But the movement’s watershed moment came during the coronavirus pandemic. As more people started to work from home, many started to stargaze from their own backyards. For those buying second homes, access to dark skies became a more important draw. This, in turn, led golf community developers to embrace dark skies as a marketing opportunity. A bonus: It also makes residences cheaper to maintain.
“As a result of Covid-19, we’re seeing increased interest in folks moving to remote areas,” said Daniel Wright, the assistant manager of Springs RV Resort and Golf Course in Borrego Springs, who has been working to preserve dark skies there for 20 years. “Their primary motivation may be getting out of cities and crowded suburbs, but as they spend more time in our area, we believe they will gain an appreciation for protecting dark skies.”
While the dark-sky movement started in the United States, it has picked up real steam internationally in the last decade. Mexico may not yet have an official dark-sky park, but the private sector is forging ahead with residential golf communities like Costa Palmas on Baja’s East Cape, home to residential golf communities like Four Seasons Residences Los Cabos and Amanvari Residences, where all “up lighting” is prohibited and only low-voltage lighting with a maximum of 25 watts may be used for all exterior site lighting applications.
“We have the opportunity and responsibility to develop Costa Palmas with a thoughtful approach to its natural setting and for us, that includes the spectacular night sky,” said Michael Radovan, managing director of Costa Palmas.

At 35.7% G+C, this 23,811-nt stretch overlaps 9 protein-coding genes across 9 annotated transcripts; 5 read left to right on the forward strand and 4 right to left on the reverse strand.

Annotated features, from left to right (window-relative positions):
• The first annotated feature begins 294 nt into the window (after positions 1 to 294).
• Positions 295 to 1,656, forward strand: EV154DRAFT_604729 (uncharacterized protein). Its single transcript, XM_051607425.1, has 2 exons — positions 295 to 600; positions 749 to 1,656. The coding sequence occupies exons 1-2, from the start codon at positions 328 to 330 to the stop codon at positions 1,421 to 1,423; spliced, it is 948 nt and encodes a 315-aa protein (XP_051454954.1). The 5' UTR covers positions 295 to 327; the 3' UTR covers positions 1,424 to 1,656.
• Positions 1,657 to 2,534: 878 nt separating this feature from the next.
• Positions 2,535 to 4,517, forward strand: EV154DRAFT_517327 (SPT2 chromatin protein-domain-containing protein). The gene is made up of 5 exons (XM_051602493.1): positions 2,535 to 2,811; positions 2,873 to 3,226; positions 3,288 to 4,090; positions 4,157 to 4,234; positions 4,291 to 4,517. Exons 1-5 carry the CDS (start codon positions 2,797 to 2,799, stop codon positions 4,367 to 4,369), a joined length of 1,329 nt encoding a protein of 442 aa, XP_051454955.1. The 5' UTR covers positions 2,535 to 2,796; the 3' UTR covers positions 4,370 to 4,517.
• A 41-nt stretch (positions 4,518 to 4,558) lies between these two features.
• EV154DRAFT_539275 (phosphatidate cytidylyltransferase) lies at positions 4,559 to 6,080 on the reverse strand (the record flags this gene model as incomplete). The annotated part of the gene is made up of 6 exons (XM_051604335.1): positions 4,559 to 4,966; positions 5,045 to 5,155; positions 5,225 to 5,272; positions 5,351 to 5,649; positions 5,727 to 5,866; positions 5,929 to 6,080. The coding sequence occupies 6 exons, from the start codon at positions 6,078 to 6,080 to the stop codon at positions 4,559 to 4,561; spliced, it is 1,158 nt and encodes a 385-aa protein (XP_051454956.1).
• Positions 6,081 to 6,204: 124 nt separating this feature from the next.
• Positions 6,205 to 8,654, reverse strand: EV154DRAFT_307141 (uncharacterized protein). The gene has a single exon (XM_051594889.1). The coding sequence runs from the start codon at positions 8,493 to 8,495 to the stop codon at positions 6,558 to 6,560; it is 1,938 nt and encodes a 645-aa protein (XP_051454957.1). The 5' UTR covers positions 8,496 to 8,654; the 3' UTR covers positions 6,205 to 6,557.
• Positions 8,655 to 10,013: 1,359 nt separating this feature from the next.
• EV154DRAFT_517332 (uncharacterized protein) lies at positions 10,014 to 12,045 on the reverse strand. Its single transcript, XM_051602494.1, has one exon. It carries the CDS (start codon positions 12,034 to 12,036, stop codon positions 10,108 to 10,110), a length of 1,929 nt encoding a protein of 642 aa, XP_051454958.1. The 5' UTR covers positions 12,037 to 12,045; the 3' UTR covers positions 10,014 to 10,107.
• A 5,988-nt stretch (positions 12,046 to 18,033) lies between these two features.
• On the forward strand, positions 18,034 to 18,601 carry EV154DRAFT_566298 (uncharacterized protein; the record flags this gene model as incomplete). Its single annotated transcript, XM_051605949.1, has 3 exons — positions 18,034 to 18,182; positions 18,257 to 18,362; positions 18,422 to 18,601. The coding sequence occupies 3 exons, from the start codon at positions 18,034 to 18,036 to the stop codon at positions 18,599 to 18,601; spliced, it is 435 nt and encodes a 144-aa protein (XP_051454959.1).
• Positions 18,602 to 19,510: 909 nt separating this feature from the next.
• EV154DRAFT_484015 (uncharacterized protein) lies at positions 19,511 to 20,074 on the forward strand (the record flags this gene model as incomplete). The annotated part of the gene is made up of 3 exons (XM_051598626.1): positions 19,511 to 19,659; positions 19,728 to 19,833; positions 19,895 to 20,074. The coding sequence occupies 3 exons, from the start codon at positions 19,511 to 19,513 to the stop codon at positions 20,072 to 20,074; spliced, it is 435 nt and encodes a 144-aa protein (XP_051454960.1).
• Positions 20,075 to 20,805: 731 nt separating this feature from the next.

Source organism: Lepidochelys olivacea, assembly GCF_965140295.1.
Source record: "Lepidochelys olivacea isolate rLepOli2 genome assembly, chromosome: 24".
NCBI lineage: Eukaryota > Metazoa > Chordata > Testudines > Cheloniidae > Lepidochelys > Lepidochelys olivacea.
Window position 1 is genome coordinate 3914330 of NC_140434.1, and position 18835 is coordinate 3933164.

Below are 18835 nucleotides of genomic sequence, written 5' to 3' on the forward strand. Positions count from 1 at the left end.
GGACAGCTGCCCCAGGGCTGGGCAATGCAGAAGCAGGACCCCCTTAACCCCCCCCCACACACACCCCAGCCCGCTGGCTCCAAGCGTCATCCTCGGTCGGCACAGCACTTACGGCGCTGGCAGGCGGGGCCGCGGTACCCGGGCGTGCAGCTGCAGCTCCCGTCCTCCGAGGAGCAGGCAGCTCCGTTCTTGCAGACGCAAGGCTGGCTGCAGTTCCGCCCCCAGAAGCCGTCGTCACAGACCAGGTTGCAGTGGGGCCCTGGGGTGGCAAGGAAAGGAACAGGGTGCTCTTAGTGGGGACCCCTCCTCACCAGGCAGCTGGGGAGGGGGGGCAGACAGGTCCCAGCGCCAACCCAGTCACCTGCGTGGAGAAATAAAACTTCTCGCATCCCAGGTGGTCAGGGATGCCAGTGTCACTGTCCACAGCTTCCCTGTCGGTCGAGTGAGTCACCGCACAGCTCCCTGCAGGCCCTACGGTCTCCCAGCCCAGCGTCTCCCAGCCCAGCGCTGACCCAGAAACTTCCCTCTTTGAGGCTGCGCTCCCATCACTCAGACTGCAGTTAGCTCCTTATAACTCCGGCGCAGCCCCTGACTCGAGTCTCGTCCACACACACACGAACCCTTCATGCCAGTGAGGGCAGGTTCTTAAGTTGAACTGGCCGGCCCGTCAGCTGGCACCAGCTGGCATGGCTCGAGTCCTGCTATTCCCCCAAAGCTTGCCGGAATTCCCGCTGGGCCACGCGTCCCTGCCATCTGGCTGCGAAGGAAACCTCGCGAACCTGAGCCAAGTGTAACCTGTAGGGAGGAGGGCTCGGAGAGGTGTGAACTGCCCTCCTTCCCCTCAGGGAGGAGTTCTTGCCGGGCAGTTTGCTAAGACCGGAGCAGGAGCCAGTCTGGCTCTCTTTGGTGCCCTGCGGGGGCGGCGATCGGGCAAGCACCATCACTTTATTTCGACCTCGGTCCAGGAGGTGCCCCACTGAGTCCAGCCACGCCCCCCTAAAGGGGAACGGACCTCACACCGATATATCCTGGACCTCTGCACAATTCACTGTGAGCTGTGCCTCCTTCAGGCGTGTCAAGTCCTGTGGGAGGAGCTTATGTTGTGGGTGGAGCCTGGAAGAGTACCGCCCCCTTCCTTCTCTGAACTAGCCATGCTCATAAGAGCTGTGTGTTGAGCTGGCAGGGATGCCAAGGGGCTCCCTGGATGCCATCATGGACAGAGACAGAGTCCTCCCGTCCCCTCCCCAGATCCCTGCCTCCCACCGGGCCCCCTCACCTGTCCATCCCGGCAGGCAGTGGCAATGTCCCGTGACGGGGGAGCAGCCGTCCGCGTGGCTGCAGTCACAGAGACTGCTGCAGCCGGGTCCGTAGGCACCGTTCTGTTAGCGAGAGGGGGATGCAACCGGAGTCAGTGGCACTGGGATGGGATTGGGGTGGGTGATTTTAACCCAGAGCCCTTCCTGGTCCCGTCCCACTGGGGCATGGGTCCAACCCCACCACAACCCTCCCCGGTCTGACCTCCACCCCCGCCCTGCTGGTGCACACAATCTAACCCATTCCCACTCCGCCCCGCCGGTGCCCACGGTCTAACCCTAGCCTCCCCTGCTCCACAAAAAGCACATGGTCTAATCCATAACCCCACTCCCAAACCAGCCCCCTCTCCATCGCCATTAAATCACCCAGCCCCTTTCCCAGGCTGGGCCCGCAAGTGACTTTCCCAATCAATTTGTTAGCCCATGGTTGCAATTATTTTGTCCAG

Initially, Europe had been slow to embrace the dark-sky movement, but is starting to make up for lost time. Dark-sky parks there started in Britain and spread to the Continent. Today, Britain leads the tally with 14 official I.D.A. sites; Germany has five, and France has four. Coincidentally, these are Europe’s three biggest golf markets.
What’s more, in 2019, France adopted the most progressive light pollution policies in the world — imposing lighting curfews, limits in emission, significantly reduced glare and the strictest emissions of blue light, not to mention an outright ban on lasers, skybeams, lit waterways and other light “trespasses.” This has been especially welcome in places like Normandy’s Alabaster Coast, home to 40 golf courses that are part of an emerald necklace preserving the region’s cultural and natural landscapes.